What SCI Family Caregivers Need to Know

November 17, 2015

It’s been one year since President Obama declared November National Family Caregivers Month to, “salute the people who care for their loved ones while protecting their dignity and individuality.”

Family.CaregiverWith a spinal cord injury (SCI), it’s often a family member who takes over the caregiving when a person leaves the hospital. It’s a big life-change for everyone. The individual is no longer a patient, yet often has urgent medical needs that are not going away any time soon — if ever. Life for the newly paralyzed person has changed so much that they need someone around who knows just as much about their heart as their injury. Sometimes, a family member is the only one who can take on the role.

SCI caregiving has difficulties of its own. And while they vary with the individual, here is a useful summary, put together by the National Caregivers Library, of the emotions commonly experienced after spinal cord injury:


  • Feelings of dependency may cause your loved one to withdraw; the idea of losing even the smallest bit of autonomy can be almost intolerable.
  • He or she may think they’ve become a burden to you and others. They may feel they’re pulling everybody down, and the family would be better off without them.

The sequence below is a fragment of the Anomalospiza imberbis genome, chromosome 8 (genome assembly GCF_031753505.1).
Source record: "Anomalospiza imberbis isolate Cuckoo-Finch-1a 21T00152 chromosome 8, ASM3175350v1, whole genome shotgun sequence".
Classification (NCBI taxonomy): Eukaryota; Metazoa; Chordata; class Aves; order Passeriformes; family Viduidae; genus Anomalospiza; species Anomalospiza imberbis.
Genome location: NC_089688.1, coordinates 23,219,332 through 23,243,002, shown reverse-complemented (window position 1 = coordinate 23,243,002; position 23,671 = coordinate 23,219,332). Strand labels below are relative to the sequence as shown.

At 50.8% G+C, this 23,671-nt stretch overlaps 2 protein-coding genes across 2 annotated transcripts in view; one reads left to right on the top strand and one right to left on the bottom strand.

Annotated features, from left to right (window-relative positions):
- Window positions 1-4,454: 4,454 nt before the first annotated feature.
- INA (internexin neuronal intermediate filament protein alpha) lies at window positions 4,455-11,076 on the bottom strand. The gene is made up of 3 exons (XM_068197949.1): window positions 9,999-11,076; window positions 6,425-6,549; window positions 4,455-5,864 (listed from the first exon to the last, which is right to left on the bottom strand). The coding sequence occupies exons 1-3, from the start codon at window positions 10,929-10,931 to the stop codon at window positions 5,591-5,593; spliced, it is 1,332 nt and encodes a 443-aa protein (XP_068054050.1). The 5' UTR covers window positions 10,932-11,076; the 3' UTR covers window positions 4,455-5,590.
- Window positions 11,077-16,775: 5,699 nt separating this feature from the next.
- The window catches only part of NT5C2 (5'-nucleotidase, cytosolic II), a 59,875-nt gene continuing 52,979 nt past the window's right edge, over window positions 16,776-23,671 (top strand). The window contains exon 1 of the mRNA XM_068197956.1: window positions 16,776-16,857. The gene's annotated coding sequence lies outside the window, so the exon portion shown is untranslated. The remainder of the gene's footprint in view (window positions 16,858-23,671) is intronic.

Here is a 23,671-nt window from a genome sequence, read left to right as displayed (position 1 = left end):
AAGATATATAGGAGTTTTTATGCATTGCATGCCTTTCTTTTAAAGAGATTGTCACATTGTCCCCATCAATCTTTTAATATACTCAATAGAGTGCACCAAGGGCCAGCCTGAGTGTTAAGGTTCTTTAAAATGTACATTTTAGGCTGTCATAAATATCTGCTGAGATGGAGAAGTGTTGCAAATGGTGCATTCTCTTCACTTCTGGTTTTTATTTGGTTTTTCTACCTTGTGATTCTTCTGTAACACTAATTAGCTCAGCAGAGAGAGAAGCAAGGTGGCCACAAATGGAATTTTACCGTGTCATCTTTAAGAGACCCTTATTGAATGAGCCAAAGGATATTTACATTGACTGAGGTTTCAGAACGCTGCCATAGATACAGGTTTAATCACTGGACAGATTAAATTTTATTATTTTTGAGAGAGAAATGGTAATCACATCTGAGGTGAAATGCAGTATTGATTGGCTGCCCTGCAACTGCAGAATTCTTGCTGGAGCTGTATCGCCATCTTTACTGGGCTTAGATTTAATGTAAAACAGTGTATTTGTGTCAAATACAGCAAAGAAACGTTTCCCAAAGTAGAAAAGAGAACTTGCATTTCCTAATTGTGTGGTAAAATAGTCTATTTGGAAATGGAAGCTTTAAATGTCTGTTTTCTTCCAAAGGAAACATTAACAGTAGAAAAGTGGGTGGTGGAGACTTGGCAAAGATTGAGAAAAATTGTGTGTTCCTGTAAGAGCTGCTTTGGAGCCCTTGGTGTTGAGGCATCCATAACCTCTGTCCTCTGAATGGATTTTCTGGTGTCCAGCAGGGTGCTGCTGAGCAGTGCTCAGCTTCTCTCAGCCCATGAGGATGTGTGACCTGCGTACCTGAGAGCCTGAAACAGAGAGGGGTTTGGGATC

• They may struggle with a newly negative self-image, a loss of self-esteem, a strong fear of neglect — all of which may lead to acting out in anger.
  • Embarrassment, even shame, can accompany their new physical changes.

Helping a loved-one through the process of grief, anger, and acceptance demands a great deal from a family member – often far too much to try to deal with alone. Family caregivers can eventually hit a wall. It’s called caregiver burnout. Here are some ways to avoid it:

  • Keep the whole family involved and informed. Share basic medical and clinical information to clear up any preconceptions or misconceptions other family members may have.
  • Encourage your loved one to join a support group, and seek one out for yourself.
  • Look after your own health by exercising and eating properly.
  • Don’t put yourself at risk. Get help with the toughest, most physically demanding jobs.
  • Keep up to date on rehabilitation and maintain a regular schedule of doctor’s appointments and evaluations – even if nothing has changed or progress has been minimal.
  • If finances are available, consider getting additional help. Even part-time personal assistance can make a big difference.
  • Focus on what the person can do instead of what they can’t. Allow them to exert as much independence as they can, and don’t do anything for them they can do for themselves.
  • It’s important to stay in regular contact with friends, to have visitors, and to make visits. Make the extra effort to cultivate new relationships, and don’t let the old ones slip away.
  • Take advantage of respite care. That means setting aside time to go out and just be alone. You need to take care of your own life.

Read more about caregiver coping strategies and information at the National Caregivers Library.


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